Some residents of El Salvador have experienced tumultuous times today as the country officially instated bitcoin as legal tender, but it’s not all bad news.
El Salvador became the first country in the world to accept Bitcoin as legal tender on Sept 7 — an event that made the news across the globe.
The move represents a milestone for the fledgling digital currency as it has finally become what it was intended by anonymous creator Satoshi Nakamoto a decade ago — decentralized money.
Not all Salvadorians were in agreement, however, as the day was marred by a number of technical glitches.
Technical problems on Bitcoin’s opening day
President Nayib Bukele’s grand vision of distancing from the U.S. dollar and adopting a second currency got off to a bumpy start. Tech giants such as Apple and Huawei saw servers overwhelmed with registrations for the government’s Chivo wallet according to the BBC.
The day marked the first time that a McDonald’s restaurant and a Starbucks accepted payments in bitcoin and Chivo started popping up across the Central American country.
The government-backed wallet accepts payments in BTC and USD so there is still a choice, though merchants must offer the ability to pay in bitcoin which some are not happy about.
Speaking to the BBC, Ed Hernandez who runs a family grocery shop in San Salvador said “during the pandemic, it will be nice not to use physical cash,” adding that it protects him against counterfeit banknotes.
Twitter user Jack Mallers demonstrated a transaction to his 164,000 followers, sending some BTC from the U.S. to a friend in El Salvador.
“My friend was then able to cash out at one of the many chivo wallet ATMs, walking away with cold hard cash.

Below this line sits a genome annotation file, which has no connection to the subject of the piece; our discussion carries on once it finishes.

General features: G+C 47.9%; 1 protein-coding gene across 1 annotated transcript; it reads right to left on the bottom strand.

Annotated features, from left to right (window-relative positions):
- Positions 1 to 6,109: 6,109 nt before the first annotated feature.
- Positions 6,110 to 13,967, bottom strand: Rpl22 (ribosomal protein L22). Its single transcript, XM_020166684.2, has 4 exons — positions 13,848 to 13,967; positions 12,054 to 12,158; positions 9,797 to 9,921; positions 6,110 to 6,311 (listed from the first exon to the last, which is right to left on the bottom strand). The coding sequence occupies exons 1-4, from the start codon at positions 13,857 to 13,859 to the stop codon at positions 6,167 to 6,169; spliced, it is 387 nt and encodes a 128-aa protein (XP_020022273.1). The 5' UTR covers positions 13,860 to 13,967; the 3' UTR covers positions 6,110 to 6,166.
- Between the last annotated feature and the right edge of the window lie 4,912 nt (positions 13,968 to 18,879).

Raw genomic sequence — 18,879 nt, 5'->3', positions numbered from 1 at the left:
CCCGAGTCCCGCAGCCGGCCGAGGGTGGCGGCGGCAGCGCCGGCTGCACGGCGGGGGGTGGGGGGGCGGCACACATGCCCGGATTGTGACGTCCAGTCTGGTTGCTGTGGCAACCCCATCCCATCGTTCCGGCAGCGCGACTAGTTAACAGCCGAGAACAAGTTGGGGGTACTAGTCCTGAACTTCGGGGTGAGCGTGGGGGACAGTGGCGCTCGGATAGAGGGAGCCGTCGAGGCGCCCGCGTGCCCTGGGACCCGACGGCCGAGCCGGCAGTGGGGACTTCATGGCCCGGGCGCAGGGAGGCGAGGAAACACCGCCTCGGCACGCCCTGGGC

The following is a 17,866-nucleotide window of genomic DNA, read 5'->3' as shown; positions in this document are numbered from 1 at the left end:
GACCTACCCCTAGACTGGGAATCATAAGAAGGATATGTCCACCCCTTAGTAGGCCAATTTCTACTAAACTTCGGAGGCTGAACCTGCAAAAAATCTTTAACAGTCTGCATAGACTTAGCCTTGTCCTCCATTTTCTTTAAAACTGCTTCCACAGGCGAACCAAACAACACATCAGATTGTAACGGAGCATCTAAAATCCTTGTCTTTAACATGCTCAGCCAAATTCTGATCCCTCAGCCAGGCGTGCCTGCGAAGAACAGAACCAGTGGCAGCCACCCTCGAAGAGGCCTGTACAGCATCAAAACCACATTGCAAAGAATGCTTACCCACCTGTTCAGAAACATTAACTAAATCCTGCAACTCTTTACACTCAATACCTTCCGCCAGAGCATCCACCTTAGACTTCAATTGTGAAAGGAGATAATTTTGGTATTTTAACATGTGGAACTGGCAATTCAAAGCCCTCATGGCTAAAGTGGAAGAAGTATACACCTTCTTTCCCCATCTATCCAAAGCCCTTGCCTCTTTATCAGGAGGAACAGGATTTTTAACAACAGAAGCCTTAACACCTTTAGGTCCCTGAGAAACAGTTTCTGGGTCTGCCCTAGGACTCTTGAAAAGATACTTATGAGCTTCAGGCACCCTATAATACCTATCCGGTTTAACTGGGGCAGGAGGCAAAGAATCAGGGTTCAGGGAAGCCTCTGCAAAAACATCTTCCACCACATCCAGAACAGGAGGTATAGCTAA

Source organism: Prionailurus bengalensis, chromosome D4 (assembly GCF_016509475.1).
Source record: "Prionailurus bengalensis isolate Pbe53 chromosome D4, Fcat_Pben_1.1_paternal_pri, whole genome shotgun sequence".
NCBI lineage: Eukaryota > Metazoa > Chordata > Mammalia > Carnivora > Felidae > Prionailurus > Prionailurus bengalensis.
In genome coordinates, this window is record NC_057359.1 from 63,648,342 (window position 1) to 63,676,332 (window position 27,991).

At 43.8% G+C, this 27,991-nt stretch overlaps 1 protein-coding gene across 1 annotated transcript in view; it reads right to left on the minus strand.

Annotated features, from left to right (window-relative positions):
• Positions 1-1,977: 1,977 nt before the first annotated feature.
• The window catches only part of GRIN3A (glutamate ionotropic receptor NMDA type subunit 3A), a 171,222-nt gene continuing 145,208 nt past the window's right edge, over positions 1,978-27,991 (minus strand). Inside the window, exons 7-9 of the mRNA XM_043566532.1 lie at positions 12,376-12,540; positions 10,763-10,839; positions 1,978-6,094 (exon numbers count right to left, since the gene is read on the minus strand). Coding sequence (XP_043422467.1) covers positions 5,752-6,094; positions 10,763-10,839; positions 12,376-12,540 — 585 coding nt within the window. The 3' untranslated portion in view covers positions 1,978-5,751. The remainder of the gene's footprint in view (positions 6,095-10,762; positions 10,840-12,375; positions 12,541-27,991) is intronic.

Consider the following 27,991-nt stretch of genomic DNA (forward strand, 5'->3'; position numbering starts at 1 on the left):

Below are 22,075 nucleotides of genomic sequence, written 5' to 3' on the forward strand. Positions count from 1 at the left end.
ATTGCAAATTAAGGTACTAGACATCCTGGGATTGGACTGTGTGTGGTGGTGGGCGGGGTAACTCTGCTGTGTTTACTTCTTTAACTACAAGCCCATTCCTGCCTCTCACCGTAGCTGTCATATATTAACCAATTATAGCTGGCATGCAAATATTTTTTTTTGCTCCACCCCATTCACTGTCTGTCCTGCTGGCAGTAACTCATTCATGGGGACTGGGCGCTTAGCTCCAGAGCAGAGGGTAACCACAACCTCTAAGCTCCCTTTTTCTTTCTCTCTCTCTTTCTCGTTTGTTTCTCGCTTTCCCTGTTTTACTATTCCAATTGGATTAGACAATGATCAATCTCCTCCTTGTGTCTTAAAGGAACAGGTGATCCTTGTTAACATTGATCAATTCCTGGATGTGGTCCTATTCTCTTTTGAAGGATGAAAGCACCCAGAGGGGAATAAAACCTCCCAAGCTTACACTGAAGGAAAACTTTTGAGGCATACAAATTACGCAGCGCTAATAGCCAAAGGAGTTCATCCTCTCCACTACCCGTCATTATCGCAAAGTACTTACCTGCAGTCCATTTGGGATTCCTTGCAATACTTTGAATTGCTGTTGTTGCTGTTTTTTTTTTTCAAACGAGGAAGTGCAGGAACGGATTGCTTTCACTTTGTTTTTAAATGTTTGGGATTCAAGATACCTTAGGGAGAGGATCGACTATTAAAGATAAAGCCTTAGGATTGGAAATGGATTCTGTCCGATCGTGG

Did he need a bank account? Nope.
Did we need WesternUnion? Nope.
Did he need to use a specific wallet or get specific permissions? Nope.
Were there fees? Nope.”
The biggest problem came when the markets did what they often do — flash crash. Opposition politician Johnny Wright Sol said that it was a very bad day for President Bukele, his government, and his Bitcoin experiment as the asset took a tumble.
Futures driven market crash
Events in El Salvador yesterday were not related to the market flash crash, though it was very unfortunate timing. A liquidation of over-leveraged futures contracts appears to have been the cause according to CryptoQuant analysts. A similar scenario happened in late May.
At the time of press, BTC has bounced back slightly above the $46,000 mark but is still down by 1.4% from the daily open. President Bukele was not worried, claiming to have bought the dip, adding a further 150 BTC to the total stash which is now 550 BTC.
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